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There are a lot of fabulous artists working in comics today, but lately I’ve been really into the art of Phil Noto (Uncanny X-Force), which he frequently posts on his own Tumblr account. So I was eager to read the trade paperback edition of Ghost: In the Smoke and the Din since I’d missed the single issues from last year. Written by Kelly Sue DeConnick (Captain Marvel) and illustrated by Noto, Ghost: In the Smoke and Din is a riveting read that covers a lot of story, complete with twists and interesting characters.
Ghost was a character who originally debuted in the 1990s at Dark Horse Comics. She had a series that ran for many years as well as crossovers with characters like Hellboy and Batgirl. However, there hadn’t been new stories about the character in a few years. Ghost: In the Smoke and Din begins with Vaughn and Tommy, the crew of a low-budget reality television show about ghost hunting called “Phantom Finders,” accidentally-on-purpose summoning Ghost, a beautiful young woman from somewhere beyond.
The men have used a small little box but don’t know what it does or who created it. It clearly seems to have paranormal capabilities. Ghost doesn’t have a lot of information, either. She can’t remember anything about herself, but saves the two guys when some bad men come looking for the box. Vaughan and Tommy try to help her out, but soon things get out of control. There’s also a villainous mayor and evil scientist named Dr. October who knows about the box and Ghost’s origins.
Although it was Noto’s art that initially drew me to this book, DeConnick really impressed me with the script to Ghost. On one level, there’s the plot, which involves switched allegiances, romantic triangles and evil spirits galore. It’s a fun tale with suspense earned through big plot-points rather than cheap cliffhangers. However, there’s another level where DeConnick really stands out, and that’s characterization. All of the main characters are unique and interesting, especially Ghost, who believably swings from vengeful to kind to confused.
One of the nice things about Ghost: In the Smoke and Din is that the story really moves and concludes in a satisfying way. It’s almost unusual to find a story in mainstream comic books these days that advances its plot at a brisk pace without sacrificing character or suspense. At the end of Ghost: In the Smoke and Din, there is a clear wrap. We know Ghost’s identity and where she comes from. The other main characters also have their fates decided. The ending opens the door to a different plotline that is equally intriguing.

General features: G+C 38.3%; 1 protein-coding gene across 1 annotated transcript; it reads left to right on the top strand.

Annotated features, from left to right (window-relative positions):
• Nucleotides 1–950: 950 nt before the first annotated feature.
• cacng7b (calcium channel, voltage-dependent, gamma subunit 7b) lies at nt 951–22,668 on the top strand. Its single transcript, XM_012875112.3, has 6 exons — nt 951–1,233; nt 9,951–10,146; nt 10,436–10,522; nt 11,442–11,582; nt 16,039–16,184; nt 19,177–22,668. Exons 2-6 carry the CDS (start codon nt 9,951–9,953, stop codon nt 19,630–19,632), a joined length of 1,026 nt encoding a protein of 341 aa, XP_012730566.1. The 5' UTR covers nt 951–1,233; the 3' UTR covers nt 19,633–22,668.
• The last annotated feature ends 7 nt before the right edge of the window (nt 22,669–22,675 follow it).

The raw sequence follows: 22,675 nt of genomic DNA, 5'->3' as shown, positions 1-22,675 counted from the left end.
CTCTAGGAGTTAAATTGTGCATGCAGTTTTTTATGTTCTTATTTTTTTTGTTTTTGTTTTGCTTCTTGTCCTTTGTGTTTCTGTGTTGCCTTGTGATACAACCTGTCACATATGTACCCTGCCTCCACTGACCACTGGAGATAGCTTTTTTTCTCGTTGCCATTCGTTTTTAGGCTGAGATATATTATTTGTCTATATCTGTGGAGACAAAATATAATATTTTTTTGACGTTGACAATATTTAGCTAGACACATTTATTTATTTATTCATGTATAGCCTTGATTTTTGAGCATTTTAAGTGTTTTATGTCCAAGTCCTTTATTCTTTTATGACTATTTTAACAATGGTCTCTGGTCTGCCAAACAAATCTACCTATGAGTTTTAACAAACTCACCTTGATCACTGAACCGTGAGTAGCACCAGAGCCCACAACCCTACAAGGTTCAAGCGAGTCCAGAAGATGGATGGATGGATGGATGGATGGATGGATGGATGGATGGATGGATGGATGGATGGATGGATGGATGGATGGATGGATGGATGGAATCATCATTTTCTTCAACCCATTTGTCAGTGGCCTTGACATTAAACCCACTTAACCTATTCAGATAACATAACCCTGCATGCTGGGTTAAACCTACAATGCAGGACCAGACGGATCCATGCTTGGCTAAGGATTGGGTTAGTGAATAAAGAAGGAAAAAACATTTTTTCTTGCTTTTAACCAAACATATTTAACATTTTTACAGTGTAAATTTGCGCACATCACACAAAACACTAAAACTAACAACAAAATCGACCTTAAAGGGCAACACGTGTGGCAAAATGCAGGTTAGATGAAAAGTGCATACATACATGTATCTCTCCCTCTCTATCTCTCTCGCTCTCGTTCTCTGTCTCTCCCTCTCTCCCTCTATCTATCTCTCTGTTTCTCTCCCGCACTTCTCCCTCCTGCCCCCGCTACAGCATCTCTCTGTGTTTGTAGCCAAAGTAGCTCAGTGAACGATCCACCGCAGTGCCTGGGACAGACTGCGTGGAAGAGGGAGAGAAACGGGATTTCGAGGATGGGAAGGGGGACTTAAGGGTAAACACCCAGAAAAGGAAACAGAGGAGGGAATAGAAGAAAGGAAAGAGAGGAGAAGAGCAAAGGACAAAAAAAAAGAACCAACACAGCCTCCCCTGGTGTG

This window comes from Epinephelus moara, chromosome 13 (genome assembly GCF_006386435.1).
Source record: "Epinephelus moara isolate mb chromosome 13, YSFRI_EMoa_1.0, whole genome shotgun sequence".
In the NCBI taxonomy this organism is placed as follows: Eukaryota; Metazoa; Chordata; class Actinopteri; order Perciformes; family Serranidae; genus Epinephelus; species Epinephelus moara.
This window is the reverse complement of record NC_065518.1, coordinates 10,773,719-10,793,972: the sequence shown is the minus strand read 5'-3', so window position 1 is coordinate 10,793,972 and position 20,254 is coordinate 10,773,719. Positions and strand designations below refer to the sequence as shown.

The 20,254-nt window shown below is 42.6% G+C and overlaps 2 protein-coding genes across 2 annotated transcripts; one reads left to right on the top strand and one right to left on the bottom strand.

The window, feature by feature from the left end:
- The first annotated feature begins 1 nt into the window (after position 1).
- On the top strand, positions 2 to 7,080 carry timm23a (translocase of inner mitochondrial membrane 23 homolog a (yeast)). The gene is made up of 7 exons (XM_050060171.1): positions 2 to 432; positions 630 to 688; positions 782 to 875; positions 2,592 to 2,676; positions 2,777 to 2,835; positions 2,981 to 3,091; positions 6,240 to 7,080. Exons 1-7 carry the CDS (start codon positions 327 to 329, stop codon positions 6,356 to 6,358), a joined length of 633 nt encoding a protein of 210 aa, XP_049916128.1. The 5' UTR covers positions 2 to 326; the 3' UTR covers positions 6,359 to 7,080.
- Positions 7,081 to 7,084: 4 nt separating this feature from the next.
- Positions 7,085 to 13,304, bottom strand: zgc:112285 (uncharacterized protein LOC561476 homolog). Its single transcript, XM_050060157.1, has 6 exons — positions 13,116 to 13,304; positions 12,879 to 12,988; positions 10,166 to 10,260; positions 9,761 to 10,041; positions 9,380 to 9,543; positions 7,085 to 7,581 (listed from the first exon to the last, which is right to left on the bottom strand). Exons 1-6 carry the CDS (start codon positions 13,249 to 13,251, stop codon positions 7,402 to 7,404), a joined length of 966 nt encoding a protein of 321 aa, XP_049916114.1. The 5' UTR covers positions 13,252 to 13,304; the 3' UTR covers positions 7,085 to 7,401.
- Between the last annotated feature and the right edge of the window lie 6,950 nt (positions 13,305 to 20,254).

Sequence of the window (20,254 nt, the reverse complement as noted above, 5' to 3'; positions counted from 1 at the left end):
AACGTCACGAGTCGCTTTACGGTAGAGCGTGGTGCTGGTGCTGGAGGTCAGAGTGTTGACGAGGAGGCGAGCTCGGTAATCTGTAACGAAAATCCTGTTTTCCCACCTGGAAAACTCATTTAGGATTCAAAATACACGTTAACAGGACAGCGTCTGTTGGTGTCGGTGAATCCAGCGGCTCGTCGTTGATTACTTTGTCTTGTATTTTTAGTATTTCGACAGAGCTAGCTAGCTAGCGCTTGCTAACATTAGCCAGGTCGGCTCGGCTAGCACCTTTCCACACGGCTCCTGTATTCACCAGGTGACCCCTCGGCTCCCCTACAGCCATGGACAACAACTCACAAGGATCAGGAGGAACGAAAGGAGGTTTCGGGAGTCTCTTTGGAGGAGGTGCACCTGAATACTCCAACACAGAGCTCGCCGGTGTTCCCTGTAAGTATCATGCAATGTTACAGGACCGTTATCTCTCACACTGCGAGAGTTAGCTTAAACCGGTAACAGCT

The storyline and characters in Ghost: In the Smoke and Din would make it worth a read regardless of the artists involved. However, having Noto illustrate the story really does take it to another level. Noto excels in drawing beautiful faces, and Ghost fits in that category, but she’s also allowed to show many expressions: sadness, despair, anger, and even joy. Ghost, in Noto’s hands, is curvy in an attractive but relatively realistic way. Noto handles the action and supernatural elements quite well. If there is one complaint to be made about his art, the lead male characters have similar faces. It’s not confusing because they have different hair and speech patterns, but it does seem a little odd that the men could almost pass for brothers. Alex Ross contributes a cover to the volume, which is a pretty picture of Ghost, although it doesn’t really relate to the story at all.
Ghost: In the Smoke and Din compiles Ghost #0, which was originally published as part of the Dark Horse Presents series, and the four issues that followed, beginning in October 2012. If you happened to have missed these issues, I think the Ghost: In the Smoke and Din trade is worth a look. It doesn’t require any background knowledge of the character and serves out a great combination of story and artwork that resolves in a rewarding way.